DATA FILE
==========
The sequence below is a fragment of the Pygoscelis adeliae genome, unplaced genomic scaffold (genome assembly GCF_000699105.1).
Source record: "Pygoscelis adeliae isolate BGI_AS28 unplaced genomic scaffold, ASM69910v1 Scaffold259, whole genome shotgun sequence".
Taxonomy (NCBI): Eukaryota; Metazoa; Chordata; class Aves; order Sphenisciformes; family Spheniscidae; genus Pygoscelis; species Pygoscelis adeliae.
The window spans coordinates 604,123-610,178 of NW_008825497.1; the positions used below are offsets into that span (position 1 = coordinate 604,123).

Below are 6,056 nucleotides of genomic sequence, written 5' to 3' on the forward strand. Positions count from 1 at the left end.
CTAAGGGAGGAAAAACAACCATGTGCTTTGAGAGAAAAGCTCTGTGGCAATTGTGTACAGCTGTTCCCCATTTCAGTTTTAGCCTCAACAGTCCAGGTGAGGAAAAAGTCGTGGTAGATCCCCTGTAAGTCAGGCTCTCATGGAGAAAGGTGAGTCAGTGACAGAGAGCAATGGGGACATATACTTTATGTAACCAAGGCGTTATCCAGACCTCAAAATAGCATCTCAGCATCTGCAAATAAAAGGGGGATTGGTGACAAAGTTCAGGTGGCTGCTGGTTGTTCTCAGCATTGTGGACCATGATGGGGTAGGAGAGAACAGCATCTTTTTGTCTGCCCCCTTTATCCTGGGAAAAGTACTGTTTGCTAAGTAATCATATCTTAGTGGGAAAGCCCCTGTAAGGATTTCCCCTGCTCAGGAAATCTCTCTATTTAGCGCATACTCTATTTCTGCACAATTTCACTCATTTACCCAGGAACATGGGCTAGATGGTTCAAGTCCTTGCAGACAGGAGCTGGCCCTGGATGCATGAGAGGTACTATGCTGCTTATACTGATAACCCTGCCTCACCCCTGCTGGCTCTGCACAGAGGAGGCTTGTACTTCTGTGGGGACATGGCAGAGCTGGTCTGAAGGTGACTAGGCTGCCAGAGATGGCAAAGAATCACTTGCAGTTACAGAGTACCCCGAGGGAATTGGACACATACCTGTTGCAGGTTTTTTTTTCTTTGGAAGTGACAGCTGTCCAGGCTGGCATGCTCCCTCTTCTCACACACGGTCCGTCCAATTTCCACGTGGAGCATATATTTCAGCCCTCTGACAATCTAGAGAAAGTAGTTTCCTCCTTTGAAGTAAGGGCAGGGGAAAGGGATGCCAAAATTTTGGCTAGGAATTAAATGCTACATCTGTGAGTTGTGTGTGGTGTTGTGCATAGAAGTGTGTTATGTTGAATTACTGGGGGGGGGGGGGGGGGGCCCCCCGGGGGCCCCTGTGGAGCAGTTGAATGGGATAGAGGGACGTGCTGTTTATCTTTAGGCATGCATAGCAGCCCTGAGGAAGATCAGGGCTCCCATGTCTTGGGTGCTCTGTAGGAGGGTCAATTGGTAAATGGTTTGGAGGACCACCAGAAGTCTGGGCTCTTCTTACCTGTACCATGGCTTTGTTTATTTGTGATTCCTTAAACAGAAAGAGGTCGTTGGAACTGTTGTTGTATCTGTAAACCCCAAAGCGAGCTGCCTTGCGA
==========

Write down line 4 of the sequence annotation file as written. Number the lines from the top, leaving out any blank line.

The window spans coordinates 604,123-610,178 of NW_008825497.1; the positions used below are offsets into that span (position 1 = coordinate 604,123).